Last year the NUT produced a report on the mental health of teachers. It catalogued the increasing workload being placed on teachers. Half of teachers were considering leaving the profession citing work demands, lack of support and poor pupil behaviour as being factors. The HSE also found that Teaching was one of the most stressful occupations.

Unmanageable workload, violence, excessive monitoring, disruptive pupils, constant change and workplace bullying were common factors which is leading to a haemorrhaging of teachers from the profession and for those who remain an increased likelihood of mental harm as experienced by my friend.

With another burst of reform promised by the new Government it looks like we will be in for a bumpy ride.

Springfield Action Group hand petition over at Council Meeting.

By Tony Walley.

The Springfield Action Group were out in force at the civic centre today.

They staged a very peaceful protest against the proposed siting of a new Academy type school on a brownfield site just off Anchor Rd which is a haven for local nature enthusiasts and dog walkers.

If the proposals goes through not only will the local community lose this valuable peace of open space but our council will miss out on the chance to develop an unused piece of land that is in desperate need of improvement.

Today I caught up with the Springfield Action Group Chairman Andy Maskery, listen to the Audio Interview:


Later this afternoon during a mammoth full council meeting and long after the representatives of the Action Group had left the chamber, Labour Group leader Mike Barnes criticised the Council Leader Ross Irving and his cabinet for promising further discussions relating to the various locations available for the new school and then a week later submitting an Outline Planning Application costing in the region of £18,500 for the Springfield site.

Council Leader Ross Irving responded to the criticism by stating that the exact location had not been decided but the Springfield site application had been submitted as a precaution if other sites proved unsuitable. He also revealed that just two locations were now under consideration, the site proposed by Rob Flello MP and Longton North Councillors, Denver Tolley, Mark Davis and Tom Reynolds just off Mossfield Road and the controversial Springfield site.

All other site have now been discounted due to the additional costs of land stabilisation and road access which would have to be covered by the city council as they fall outside the BSF funding criteria.

Labour Group Councillors Reynolds, Shotton, Knapper & Tolley all insisted for openness and transparency in future discussions relating the this issue and they asked the council leader to understand why the community were sceptical about the information coming out into the public arena given the fact that there is now a definite planning application for the Springfield site.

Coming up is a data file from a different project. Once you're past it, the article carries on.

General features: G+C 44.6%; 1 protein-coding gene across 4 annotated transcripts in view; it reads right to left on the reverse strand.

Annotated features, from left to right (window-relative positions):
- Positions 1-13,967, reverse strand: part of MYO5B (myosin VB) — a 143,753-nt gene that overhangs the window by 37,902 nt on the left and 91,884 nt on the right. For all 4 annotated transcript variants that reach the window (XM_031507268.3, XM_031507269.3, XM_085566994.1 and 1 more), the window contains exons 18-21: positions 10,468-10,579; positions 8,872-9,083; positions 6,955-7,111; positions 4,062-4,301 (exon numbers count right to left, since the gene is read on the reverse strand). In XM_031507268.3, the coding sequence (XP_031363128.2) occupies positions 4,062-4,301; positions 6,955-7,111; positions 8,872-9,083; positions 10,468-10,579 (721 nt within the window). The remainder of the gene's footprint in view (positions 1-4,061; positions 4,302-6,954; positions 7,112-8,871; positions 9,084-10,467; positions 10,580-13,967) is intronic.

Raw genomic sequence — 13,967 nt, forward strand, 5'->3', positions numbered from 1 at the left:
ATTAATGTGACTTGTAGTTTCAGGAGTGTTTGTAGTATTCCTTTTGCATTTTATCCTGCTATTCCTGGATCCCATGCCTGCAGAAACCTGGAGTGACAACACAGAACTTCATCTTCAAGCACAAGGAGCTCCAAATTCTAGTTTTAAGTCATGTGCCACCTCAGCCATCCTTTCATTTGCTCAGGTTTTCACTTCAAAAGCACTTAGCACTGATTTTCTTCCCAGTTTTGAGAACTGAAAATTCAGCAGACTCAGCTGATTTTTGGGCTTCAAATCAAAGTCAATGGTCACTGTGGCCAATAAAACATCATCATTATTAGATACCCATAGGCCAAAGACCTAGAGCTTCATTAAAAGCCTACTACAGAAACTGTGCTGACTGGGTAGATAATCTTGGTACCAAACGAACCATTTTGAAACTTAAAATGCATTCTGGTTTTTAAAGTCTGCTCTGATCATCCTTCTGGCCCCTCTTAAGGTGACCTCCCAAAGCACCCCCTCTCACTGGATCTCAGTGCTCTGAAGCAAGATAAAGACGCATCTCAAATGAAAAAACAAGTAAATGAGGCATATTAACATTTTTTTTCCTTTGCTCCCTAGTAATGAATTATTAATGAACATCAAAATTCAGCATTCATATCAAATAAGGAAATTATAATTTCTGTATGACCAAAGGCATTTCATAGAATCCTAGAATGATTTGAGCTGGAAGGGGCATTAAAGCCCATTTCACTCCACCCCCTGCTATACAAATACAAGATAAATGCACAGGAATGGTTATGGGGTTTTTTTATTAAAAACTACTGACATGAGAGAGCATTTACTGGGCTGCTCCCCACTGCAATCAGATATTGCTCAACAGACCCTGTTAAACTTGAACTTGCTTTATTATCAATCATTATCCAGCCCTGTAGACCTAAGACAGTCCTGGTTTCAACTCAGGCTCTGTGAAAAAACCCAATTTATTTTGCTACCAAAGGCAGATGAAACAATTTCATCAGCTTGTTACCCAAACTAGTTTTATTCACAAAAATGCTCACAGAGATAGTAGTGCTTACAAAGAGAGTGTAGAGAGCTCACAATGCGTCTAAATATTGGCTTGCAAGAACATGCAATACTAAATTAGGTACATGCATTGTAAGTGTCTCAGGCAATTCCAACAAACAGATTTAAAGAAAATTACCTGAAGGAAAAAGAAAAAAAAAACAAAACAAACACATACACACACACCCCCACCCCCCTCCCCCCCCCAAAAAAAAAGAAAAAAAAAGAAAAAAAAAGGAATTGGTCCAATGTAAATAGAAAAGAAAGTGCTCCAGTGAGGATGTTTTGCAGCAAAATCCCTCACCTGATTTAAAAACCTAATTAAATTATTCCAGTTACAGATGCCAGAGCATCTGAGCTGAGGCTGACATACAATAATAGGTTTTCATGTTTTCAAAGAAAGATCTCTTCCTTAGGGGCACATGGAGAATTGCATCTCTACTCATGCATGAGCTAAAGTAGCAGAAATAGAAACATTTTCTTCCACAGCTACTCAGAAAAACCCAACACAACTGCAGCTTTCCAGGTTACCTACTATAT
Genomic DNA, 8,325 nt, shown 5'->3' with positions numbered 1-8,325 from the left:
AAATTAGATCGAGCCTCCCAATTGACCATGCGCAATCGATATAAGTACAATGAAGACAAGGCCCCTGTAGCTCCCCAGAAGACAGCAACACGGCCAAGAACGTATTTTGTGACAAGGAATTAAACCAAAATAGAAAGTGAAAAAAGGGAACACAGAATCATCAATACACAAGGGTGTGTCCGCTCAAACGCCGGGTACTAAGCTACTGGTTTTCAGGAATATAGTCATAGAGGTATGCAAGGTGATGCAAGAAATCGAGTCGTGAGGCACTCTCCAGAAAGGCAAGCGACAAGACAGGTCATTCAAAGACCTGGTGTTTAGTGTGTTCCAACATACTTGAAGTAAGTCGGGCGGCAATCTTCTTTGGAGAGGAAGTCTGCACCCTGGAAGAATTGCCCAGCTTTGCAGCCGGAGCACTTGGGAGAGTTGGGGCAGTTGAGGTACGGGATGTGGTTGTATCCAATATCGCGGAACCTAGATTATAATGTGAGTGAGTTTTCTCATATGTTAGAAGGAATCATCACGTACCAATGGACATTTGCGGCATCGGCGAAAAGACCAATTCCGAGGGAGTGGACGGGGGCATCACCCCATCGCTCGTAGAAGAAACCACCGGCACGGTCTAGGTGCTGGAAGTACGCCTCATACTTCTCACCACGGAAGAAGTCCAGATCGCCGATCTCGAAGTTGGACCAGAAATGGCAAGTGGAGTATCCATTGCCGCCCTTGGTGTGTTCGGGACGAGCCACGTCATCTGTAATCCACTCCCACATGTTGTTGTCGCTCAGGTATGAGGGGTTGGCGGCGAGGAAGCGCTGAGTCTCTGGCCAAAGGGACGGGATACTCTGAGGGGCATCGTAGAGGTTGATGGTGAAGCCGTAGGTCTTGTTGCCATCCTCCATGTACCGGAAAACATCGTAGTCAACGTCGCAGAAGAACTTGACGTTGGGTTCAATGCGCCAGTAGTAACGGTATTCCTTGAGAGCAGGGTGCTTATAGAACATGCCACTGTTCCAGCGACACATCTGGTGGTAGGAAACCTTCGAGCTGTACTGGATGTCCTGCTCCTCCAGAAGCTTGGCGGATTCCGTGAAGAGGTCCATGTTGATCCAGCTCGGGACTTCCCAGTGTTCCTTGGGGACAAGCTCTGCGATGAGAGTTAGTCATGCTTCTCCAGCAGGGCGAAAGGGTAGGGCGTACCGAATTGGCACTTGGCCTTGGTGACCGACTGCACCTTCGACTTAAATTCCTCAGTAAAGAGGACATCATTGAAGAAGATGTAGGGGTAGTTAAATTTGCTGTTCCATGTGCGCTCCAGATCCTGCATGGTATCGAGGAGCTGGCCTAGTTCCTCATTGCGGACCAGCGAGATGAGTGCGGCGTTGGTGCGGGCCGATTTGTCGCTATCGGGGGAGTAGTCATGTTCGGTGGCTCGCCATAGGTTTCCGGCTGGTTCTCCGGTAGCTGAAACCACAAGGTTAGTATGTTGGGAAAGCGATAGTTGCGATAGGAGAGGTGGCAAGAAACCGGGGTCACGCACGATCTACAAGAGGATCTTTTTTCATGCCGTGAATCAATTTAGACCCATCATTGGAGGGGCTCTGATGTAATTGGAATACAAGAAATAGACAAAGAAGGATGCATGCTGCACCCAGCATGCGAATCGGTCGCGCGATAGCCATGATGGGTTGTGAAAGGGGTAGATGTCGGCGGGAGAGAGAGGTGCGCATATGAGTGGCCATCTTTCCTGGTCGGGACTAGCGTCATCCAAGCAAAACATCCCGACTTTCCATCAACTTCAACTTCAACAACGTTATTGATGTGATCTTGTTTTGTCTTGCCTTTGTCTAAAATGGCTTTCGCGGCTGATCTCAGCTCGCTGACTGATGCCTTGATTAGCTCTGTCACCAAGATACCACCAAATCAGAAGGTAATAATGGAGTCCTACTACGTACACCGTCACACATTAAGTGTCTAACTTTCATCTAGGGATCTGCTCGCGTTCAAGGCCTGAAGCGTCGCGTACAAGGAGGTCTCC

Keep Adderley Green – In Full Swing!

By Tony Walley.

The fight to prevent a brand new Academy on the ‘Springfields’ site off Short Bambury Street is in full swing!

On Saturday a 70 strong protest march took place to highlight the un-suitability of the first choice location for the proposed Parkhall Academy.
If the plans were to go ahead local residents and people in the surrounding areas of, Adderley Green, Sanford Hill, Meir Hay, Weston Park, Weston Coyney and Parkhall would be robbed of a valuable piece of green space, which is enjoed by many in particular local dog walkers.

There is now a website up and running which you can visit at www.keepadderleygreen.co.uk.

This committed group of people are not against a school for their area, indeed quite the opposite! They are against the destruction of a local piece of green space that is full of local wildlife and attracts many visitors from the local area.

The Springfield Action Group [SAG] are keen to point out that they believe it is a huge mistake to build a brand new school on a much loved area that is a haven for walkers and pet lovers when there is an abundance of land that is available off Mossfield Road that is as easy to access from all the catchment area for the proposed Parkhall Academy. They also firmly believe that a new school off Mossfield Road would dramatically improve the local area and still provide a safe route to school for all children of secondary school age by utilising the excellent cycle/walking trail that runs from Weston Coyney to Berryhill and takes in the Springfield site.

Take a look at the video of Saturday’s march:


Wol’s Weekend Wanderings!

Comment By Tony Walley.

Tony Walley

Tony Walley

Well you have drawn the short straw this week as Matt has been on a pamper day at a health farm with his missus. Apparently he has had a facial and was contemplating a “back, sack & crack”. We wish him the best of luck with that!

What can I say about this week? I’ve been outed as a Libdem and we have witnessed a fantastic victory by the TAG as they realised their dream of keeping their school open.